Biofilm formation in Pseudomonas aeruginosa PAO1 is regulated by a multi-component signal transduction system that contains four HKs, namely, RetS, PA1611, LadS, GacS, as well as one RR GacA, by modulating the levels of central small non-coding regulatory RNAs (sRNAs), RsmY and RsmZ (Figure 1D; Chambonnier et al., 2016). In most cases, GacS-GacA is considered as a TCS, and the other three HKs, RetS, PA1611, and LadS, achieve their regulatory function by mediating the core HK GacS rather than controlling the RR GacA directly (Chambonnier et al., 2016). Heterodimer formation between HK RetS and HK GacS impedes GacS kinase activity, thereby preventing phosphorylation of RR GacA (Goodman et al., 2009; Bordi et al., 2010). However, the inhibition on GacS exerted by RetS is released when PA1611 directly binds to RetS (Kong et al., 2013). Furthermore, GasS is an unorthodox HK with an H1-D1-H2 domain (Figures 1Aiii,D), whereas LadS is a hybrid HK with an H1-D1 domain (Figures 1Aii,D). The transfer of a phosphoryl group between both HKs involves an H1LadS-D1LadS-H2GacS-D2GacA signaling pathway. For HK LadS, the H2 domain of GacS is similar to that of an Hpt (H2) individual protein module (Figure 1Aii), and LadS transfers the phosphoryl group to GacA using the H2 of GacS (Chambonnier et al., 2016). In summary, this multi-component signal transduction system has a unique regulatory model: first, although it has four HKs, GacS is the only one that can directly transfer phosphoryl groups to the RR GacA. Moreover, the major modulation pattern depends on the mutual regulation exerted between HKs rather than on RR. In such a regulation model, several different signals can be integrated or coordinated to the central pathway, which is an energy efficient mechanism that is employed by bacteria to adapt and survive amidst environmental changes. Thus far, except for LadS that responds to calcium (Broder et al., 2016), the exact input signals sensed by the other three HKs have not been detected (reviewed by Francis et al., 2017). The identification of the input signals of these HKs is warranted to understand the underlying regulatory mechanism of biofilm formation induced or inhibited by environmental factors. Furthermore, the two HKs, RetS and PA1611, share the universal Hpt with two other HKs, SagS and ErcS’ (Lin et al., 2006; Hsu et al., 2008; Bhuwan et al., 2012). Such regulatory mode integrates various signals, as well as coordinates the multi-component signal transduction system with other regulation pathways, and informs regulation network in bacteria.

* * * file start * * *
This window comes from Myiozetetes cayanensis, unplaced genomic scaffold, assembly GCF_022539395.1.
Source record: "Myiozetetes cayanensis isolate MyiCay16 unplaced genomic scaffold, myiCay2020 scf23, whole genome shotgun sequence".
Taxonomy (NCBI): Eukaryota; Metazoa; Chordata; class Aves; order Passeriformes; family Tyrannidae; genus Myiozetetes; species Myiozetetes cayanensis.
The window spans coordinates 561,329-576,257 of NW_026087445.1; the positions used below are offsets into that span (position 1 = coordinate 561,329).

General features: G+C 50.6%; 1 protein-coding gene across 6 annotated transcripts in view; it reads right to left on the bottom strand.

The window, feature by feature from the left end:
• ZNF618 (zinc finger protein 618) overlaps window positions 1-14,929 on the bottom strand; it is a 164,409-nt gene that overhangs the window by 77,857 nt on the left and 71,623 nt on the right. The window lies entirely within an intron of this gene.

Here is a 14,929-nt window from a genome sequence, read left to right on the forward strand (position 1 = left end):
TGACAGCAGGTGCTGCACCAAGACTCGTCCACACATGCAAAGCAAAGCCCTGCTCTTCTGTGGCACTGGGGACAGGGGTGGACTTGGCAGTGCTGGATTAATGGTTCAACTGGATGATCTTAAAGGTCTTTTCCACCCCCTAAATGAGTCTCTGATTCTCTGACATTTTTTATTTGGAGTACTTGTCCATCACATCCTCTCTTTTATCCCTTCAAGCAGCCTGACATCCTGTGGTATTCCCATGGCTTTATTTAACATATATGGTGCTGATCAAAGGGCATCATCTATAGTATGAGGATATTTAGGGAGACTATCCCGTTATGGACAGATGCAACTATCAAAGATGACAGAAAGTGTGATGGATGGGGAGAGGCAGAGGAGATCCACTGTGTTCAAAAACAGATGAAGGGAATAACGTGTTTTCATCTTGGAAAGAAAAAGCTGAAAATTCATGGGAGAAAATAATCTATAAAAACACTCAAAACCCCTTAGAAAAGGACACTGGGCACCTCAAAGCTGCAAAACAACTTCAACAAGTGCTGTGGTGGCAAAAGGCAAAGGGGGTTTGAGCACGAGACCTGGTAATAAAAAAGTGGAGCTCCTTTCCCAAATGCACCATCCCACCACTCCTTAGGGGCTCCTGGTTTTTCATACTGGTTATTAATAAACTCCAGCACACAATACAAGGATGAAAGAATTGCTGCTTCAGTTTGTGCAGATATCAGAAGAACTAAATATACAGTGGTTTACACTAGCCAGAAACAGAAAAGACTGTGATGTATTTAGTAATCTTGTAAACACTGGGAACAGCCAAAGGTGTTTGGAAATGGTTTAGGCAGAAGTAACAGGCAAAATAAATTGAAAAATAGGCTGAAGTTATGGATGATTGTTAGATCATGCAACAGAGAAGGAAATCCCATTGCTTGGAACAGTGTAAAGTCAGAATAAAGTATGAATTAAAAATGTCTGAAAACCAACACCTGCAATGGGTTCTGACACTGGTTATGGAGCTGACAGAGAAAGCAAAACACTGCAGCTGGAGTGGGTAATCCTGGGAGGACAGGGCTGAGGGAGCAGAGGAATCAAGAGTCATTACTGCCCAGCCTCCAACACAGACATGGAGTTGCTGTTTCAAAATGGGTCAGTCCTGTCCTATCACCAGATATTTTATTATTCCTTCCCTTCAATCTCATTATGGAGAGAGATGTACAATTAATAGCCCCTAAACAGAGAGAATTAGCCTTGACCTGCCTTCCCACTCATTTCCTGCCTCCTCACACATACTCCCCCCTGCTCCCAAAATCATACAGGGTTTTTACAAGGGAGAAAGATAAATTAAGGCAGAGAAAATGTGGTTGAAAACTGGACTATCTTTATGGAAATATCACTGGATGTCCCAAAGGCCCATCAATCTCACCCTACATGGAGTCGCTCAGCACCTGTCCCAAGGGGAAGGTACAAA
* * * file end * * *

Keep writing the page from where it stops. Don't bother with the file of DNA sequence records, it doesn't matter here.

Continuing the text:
Cross-Regulation